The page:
Christmas is almost upon us, and I nearly forgot to mention this year’s Child’s Play drive. For those unfamiliar, it is the gamers’ charity, started by Penny Arcade, which you can support by purchasing toys and videogames requested by participating children’s hospitals. Sadly the remaining items on the list for the UK’s Alder Hey Hospital are now unavailable, but might I suggest New Orleans as an alternative target for your generosity? Contributions so far have demolished the $1 million target, but that’s no reason to slow down.
You will by now have heard that Rage Against The Machine successfully won the close-fought chart battle to take the Christmas #1 spot. While it’s festive nature may be questionable, I must admit the news has left me feeling significantly more Christmassy than the alternative regurgitated ballad that I fear risks inducing narcolepsy and suicidal tendencies in equal measures (note: this is not an attack on Joe, who seems like a perfectly good singer and took defeat rather graciously in the end; it’s just an attack on the insipid song forced upon him). The real victory behind this is that it exposed many consumers to the wealth of legal music download services available beyond iTunes. Particularly since price comparisons were shown, it will have given many their first exposure to the great 7digital amongst others. Hopefully this will not only push people towards these services in general, but also make them savvy to shopping around rather than just lazily buying through iTunes.
And finally a few links gathering dust over the past couple of weeks:
And, of course, have a Merry Christmas. I’ll be working up until Christmas Eve so the holiday will likely take me by surprise. Hopefully not so much of a surprise that the snow prevents me from getting back to Croydon though.
Awards season has snuck up on me this year, so I suddenly find myself adrift with a deluge of big film releases. This post is really a map through the next two months for myself, but since it’ll probably be of use to others, I figured I’d share. The release dates are all for UK general releases, so expect to see some earlier preview screenings and for them generally to arrive sooner in the USA.
Avatar – 17 December 2009
James Cameron’s return after a decade is a massively hyped sci-fi spectacle that promises a journey to another world. As a result I intentionally quashed my expectations but rave reviews suggest this is easily the event movie of the year, not least for its groundbreaking 3D visual effects. Whether it will have a lasting impact only time will tell, but for this year it’s certainly marked its territory.
Nine – 18 December 2009
I’m not exactly known as a musical lover, but Nine will be the first to draw me in for a while. Though I tend to dislike the approach of a plot that merely aims to tie loosely together a series of musical numbers, the strength of the cast alone — with Daniel Day Lewis and Marion Cotillard at its core — has won me over (though some fantastic burlesque choreography may have helped).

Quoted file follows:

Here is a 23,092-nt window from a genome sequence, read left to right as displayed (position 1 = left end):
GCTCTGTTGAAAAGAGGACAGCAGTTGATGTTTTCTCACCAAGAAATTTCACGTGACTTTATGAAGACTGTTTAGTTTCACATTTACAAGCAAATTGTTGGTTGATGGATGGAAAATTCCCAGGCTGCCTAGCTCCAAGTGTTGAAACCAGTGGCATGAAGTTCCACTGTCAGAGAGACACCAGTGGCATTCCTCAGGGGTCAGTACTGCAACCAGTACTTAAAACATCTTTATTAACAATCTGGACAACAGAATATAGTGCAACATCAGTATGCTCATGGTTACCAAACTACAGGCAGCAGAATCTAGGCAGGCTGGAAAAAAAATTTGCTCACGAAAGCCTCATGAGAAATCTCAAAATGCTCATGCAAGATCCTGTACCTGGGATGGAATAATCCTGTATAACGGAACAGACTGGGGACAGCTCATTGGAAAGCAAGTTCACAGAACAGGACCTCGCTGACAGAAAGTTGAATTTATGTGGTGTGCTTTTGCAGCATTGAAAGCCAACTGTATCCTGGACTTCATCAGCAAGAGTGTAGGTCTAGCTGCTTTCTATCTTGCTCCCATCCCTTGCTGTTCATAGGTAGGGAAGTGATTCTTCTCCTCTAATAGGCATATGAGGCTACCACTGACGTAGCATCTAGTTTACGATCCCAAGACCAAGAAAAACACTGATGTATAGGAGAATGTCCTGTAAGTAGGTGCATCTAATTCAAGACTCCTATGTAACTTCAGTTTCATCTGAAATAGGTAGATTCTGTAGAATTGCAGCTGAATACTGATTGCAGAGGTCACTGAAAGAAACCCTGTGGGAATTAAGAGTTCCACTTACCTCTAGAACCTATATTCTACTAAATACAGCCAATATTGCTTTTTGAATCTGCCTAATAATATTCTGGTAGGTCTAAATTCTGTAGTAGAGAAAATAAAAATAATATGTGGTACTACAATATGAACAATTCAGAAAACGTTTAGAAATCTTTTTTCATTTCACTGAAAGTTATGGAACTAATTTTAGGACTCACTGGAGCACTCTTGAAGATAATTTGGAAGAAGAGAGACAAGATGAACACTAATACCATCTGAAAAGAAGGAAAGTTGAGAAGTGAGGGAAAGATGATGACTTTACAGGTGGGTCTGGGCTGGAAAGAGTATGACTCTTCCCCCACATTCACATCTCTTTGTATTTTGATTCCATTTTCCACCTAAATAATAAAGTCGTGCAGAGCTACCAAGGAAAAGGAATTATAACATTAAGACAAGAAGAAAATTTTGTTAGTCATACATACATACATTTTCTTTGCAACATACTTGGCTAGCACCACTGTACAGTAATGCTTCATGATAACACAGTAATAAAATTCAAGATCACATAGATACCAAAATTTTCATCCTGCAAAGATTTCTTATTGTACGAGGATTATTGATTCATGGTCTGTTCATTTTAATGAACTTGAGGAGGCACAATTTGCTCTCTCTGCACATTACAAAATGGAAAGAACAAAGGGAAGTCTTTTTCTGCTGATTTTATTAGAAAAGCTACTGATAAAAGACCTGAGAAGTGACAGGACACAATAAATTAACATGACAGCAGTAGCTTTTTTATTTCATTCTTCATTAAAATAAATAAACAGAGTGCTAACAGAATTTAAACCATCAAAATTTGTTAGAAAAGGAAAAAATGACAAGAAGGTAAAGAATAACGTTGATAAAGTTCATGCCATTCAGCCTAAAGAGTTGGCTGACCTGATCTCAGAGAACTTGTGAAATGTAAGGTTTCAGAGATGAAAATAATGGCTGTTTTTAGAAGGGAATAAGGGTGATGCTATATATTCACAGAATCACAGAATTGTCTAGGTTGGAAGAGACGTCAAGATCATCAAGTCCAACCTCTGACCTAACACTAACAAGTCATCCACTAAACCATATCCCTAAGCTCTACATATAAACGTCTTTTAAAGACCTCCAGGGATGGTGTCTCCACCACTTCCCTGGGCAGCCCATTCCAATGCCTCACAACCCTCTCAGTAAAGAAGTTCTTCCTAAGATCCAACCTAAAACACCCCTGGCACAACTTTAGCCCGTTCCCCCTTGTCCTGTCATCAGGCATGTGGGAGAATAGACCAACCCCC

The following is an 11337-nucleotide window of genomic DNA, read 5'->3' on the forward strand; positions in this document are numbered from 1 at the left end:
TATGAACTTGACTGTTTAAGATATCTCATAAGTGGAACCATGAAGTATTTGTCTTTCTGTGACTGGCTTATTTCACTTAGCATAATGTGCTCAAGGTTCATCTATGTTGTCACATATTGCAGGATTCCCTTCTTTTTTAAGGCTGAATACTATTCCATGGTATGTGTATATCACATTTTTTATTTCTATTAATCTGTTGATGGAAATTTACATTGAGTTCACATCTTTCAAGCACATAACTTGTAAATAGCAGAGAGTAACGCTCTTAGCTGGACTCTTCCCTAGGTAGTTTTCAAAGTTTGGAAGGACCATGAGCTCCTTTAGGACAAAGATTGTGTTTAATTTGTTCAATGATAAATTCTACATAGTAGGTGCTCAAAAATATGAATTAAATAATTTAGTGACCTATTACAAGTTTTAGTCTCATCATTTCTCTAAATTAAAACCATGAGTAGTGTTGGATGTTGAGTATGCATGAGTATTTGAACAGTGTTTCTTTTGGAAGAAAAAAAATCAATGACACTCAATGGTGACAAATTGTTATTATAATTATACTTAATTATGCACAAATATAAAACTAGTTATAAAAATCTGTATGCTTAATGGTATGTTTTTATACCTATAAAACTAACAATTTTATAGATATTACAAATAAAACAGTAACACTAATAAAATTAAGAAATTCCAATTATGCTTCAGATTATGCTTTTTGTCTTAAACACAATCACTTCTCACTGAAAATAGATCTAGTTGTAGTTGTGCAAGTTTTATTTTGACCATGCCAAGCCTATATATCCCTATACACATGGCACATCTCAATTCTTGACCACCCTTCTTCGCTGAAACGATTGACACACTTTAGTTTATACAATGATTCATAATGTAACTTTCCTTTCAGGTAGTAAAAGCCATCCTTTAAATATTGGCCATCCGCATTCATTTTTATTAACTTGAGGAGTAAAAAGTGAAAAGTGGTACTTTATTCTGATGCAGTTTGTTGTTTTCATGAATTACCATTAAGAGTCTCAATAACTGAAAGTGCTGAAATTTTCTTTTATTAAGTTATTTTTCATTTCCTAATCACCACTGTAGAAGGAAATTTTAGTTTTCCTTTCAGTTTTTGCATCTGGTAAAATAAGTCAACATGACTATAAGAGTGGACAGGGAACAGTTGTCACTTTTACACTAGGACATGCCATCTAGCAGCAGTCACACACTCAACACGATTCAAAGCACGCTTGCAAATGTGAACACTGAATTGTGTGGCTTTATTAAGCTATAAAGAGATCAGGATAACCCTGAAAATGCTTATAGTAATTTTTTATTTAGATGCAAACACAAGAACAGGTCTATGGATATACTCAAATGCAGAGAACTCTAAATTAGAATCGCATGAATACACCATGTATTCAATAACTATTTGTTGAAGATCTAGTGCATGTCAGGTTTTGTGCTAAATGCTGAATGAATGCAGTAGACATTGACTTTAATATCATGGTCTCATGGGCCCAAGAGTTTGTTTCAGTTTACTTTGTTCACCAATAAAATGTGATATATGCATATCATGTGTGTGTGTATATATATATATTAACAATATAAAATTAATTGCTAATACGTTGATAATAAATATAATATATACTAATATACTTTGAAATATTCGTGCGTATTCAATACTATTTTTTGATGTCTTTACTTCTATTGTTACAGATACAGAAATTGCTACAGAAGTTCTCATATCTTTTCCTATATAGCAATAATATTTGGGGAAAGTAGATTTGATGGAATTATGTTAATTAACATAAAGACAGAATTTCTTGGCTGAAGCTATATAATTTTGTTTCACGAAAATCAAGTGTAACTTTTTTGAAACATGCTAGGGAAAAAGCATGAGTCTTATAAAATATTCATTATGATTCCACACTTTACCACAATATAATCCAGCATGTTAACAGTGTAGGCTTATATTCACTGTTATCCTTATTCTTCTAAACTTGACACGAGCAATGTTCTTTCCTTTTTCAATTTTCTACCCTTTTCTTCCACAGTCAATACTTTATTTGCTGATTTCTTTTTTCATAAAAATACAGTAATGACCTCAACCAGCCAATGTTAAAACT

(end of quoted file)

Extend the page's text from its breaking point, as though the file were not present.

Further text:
Sherlock Holmes – 26 December 2009
While not gunning for Oscar glory like the others here, Guy Ritchie’s brawling take on the world’s greatest detective, starring a strangely cast Robert Downey, Jr., finally started to make sense once the trailers emerged. A fun romp through Victorian Britain, and hopefully a return to form for Ritchie (I know some some fans have enjoyed his work in the interim) it is also perhaps more faithful than some realise.
The Road – 4 January 2010
A harrowing post-apocalyptic tale that portrays a broken civilisation in which humanity is left fractured and without morality. Against this backdrop a father travels with his son and tries to instill the strength of self-preservation and the value of humanity in him.
Up In The Air – 15 January 2010
Based upon their follow-up offerings, it seems director Jason Reitman was the more talented one behind Juno as his latest with George Clooney has caused a fair stir, not least for its timely story of a constantly travelling corporate downsizer. Meanwhile writer Diablo Cody penned the universally panned Jennifer’s Body, which failed abysmally despite having Megan Fox’s body in the titular role.
Brothers – 22 January 2010
Jake Gyllenhaal and Tobey Maguire may not sound like obvious names for this emotionally raw story of a soldier’s return and inability to reconnect with his family, but the performances look incredibly powerful with Natalie Portman rounding out the cast. With her husband presumed dead, she turns to his brother for help.
The Lovely Bones – 29 January 2010
Peter Jackson’s latest film will seem more familiar to those who knew him before The Lord of the Rings. The film is based on the novel about a teenage girl who was brutally murdered and now watches her family cope in the aftermath, while also coming to terms with her own death.
Precious – 29 January 2010
This is an unrelentingly bleak tale of an obese, illiterate and abused teenage black girl in 1980’s Harlem. It is the only film in this list I am not certain I will attempt to see, depending on my mood at the time, since this is clearly not entertaining viewing. Mo’Nique’s highly praised performance certainly has my interest. It’s based on the novel Push, the name allegedly being changed due to concerns over confusion with the action-thriller of the same name last year (which now seems a non-issue since no one remembers it anyway).